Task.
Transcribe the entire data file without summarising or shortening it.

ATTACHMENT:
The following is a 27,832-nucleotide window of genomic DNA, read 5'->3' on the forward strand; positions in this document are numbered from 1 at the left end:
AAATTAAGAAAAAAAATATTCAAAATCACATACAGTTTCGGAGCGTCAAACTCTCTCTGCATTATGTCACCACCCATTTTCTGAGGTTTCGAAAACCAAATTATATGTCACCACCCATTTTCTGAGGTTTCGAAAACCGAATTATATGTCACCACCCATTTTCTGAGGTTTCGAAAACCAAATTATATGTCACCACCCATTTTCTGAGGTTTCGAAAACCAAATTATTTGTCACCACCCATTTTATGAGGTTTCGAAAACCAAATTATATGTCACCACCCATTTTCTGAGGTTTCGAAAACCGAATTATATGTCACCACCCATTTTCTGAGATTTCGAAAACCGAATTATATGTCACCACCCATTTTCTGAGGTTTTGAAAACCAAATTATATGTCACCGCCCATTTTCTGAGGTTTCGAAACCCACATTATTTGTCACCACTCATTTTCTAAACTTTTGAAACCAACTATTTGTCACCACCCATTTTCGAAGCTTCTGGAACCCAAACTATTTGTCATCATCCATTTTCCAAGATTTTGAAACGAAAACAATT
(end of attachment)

The following is a 27,832-nucleotide window of genomic DNA, read 5'->3' on the forward strand; positions in this document are numbered from 1 at the left end:
AAATTAAGAAAAAAAATATTCAAAATCACATACAGTTTCGGAGCGTCAAACTCTCTCTGCATTATGTCACCACCCATTTTCTGAGGTTTCGAAAACCAAATTATATGTCACCACCCATTTTCTGAGGTTTCGAAAACCGAATTATATGTCACCACCCATTTTCTGAGGTTTCGAAAACCAAATTATATGTCACCACCCATTTTCTGAGGTTTCGAAAACCAAATTATTTGTCACCACCCATTTTATGAGGTTTCGAAAACCAAATTATATGTCACCACCCATTTTCTGAGGTTTCGAAAACCGAATTATATGTCACCACCCATTTTCTGAGATTTCGAAAACCGAATTATATGTCACCACCCATTTTCTGAGGTTTTGAAAACCAAATTATATGTCACCGCCCATTTTCTGAGGTTTCGAAACCCACATTATTTGTCACCACTCATTTTCTAAACTTTTGAAACCAACTATTTGTCACCACCCATTTTCGAAGCTTCTGGAACCCAAACTATTTGTCATCATCCATTTTCCAAGATTTTGAAACGAAAACAATT